In essence, guideline number five restates and summarizes all previous ones. And while it’s in offered in the context of guidance for online communications, it doesn’t explicitly mention those; it’s about communications in general and emphasizes key cultural expectations:
Be professional, use good judgment and be accurate and honest in your communications; errors, omissions or unprofessional language or behavior reflect poorly on Mayo, and may result in liability for you or Mayo Clinic. Be respectful and professional to fellow employees, business partners, competitors and patients.
These standards for communication are especially important for online communications; the potential audience is not only large and far-flung, but there’s also a greater likelihood that comments will be taken out of context. This particularly applies to humor.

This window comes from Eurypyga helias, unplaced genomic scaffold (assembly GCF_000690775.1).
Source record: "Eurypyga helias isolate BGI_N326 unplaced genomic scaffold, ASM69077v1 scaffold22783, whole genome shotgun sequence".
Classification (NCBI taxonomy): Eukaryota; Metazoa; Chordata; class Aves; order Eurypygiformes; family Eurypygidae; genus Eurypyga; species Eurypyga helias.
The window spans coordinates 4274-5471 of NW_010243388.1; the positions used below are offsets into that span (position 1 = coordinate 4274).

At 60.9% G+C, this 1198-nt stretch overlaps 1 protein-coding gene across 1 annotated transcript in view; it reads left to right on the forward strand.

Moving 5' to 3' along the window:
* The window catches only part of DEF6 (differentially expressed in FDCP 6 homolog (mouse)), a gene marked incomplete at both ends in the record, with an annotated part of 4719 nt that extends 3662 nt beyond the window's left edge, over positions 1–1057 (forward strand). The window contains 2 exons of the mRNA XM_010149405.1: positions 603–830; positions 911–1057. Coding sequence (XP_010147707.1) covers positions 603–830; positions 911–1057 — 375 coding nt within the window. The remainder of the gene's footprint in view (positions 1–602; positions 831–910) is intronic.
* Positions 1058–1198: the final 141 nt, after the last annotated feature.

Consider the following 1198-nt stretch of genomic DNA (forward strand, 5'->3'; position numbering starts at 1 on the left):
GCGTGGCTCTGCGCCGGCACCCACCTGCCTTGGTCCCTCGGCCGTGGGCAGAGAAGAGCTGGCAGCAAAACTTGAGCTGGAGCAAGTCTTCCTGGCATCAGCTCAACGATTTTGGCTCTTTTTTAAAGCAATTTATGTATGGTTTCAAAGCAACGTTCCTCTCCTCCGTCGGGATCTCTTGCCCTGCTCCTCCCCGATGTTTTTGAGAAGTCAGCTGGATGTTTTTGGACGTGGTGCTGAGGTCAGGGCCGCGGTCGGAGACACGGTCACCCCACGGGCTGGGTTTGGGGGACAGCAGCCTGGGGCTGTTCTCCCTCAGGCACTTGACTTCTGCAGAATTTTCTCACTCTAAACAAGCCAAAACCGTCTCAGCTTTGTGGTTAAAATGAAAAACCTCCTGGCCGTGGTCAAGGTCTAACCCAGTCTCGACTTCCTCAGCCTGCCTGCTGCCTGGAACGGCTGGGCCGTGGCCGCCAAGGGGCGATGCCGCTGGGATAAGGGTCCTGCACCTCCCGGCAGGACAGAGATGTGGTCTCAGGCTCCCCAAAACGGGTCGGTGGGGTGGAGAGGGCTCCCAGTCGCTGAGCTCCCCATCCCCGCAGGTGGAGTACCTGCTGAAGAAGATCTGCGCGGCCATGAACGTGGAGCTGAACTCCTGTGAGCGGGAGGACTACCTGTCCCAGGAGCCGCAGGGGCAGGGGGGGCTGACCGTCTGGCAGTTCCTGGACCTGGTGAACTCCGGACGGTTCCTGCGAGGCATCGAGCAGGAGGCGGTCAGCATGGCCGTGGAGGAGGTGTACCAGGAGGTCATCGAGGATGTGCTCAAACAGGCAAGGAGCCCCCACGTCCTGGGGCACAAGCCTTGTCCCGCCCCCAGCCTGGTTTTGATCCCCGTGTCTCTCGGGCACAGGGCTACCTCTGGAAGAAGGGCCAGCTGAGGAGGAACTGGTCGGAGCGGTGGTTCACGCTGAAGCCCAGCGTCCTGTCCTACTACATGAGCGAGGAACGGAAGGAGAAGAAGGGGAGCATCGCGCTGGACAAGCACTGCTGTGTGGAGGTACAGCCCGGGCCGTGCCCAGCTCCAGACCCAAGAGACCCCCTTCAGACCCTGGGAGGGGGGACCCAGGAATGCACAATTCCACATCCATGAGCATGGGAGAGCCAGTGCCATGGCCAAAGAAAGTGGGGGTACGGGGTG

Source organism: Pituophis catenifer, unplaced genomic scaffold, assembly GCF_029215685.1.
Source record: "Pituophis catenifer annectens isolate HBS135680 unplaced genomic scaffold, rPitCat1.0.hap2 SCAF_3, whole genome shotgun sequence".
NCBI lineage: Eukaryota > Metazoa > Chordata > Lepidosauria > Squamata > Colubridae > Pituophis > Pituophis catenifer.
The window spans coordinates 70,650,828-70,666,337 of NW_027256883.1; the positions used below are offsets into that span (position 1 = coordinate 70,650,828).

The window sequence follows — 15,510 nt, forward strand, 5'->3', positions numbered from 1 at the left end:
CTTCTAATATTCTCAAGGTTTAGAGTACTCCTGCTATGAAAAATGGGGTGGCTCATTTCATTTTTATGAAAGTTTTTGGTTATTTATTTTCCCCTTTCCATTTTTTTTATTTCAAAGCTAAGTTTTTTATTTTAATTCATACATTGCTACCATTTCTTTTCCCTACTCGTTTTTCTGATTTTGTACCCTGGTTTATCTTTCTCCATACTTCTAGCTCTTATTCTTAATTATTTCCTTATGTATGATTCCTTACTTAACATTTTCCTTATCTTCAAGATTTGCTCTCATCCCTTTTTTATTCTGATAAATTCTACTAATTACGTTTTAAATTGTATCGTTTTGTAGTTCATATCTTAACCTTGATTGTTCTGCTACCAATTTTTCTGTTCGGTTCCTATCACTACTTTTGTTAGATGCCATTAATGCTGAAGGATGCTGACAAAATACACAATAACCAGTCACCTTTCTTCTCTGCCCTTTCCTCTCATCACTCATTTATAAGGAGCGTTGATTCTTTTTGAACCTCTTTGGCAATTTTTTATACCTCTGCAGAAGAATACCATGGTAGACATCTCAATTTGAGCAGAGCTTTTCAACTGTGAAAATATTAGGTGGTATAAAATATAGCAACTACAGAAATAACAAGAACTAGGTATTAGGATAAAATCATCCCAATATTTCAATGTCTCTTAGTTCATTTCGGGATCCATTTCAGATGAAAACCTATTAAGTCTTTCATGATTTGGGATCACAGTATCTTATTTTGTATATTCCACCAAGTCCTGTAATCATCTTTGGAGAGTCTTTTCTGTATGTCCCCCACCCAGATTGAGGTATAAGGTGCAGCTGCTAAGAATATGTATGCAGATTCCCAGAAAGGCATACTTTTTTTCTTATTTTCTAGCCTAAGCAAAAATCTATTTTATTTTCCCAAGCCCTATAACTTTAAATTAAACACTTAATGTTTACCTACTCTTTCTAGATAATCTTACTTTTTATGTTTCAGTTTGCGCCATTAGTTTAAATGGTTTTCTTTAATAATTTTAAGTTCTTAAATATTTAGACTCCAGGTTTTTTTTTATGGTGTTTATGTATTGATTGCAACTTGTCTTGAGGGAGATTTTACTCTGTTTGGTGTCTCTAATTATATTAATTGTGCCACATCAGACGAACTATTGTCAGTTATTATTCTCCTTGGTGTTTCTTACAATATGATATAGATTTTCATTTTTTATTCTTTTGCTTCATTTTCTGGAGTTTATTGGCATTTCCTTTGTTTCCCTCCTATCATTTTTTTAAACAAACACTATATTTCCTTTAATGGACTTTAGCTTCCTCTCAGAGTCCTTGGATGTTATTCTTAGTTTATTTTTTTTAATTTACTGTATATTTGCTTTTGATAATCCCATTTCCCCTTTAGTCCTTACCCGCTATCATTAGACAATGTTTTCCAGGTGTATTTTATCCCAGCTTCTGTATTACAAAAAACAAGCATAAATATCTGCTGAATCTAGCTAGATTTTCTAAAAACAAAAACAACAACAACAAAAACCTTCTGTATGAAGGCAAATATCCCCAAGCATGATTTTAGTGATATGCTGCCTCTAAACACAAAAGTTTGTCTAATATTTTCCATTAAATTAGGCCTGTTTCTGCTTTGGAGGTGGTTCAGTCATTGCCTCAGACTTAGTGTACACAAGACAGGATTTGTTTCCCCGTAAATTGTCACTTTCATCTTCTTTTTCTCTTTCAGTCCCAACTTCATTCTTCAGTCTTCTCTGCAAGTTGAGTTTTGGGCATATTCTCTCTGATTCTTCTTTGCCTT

A joke shared face-to-face among co-workers is less likely to offend because it is in the context of the existing relationship. (Revisit what happened when Justine Sacco’s never-in-good-taste joke was posted to Twitter.)
Professionalism isn’t humorlessness and shared laughter can defuse tense situations and strengthen relationships. But jokes, especially online, should never be at the expense of others. We expect and aim to foster mutual respect in and through all our communications at Mayo Clinic.
Guideline #6: Get Your Work Done
Tags: Employee Communications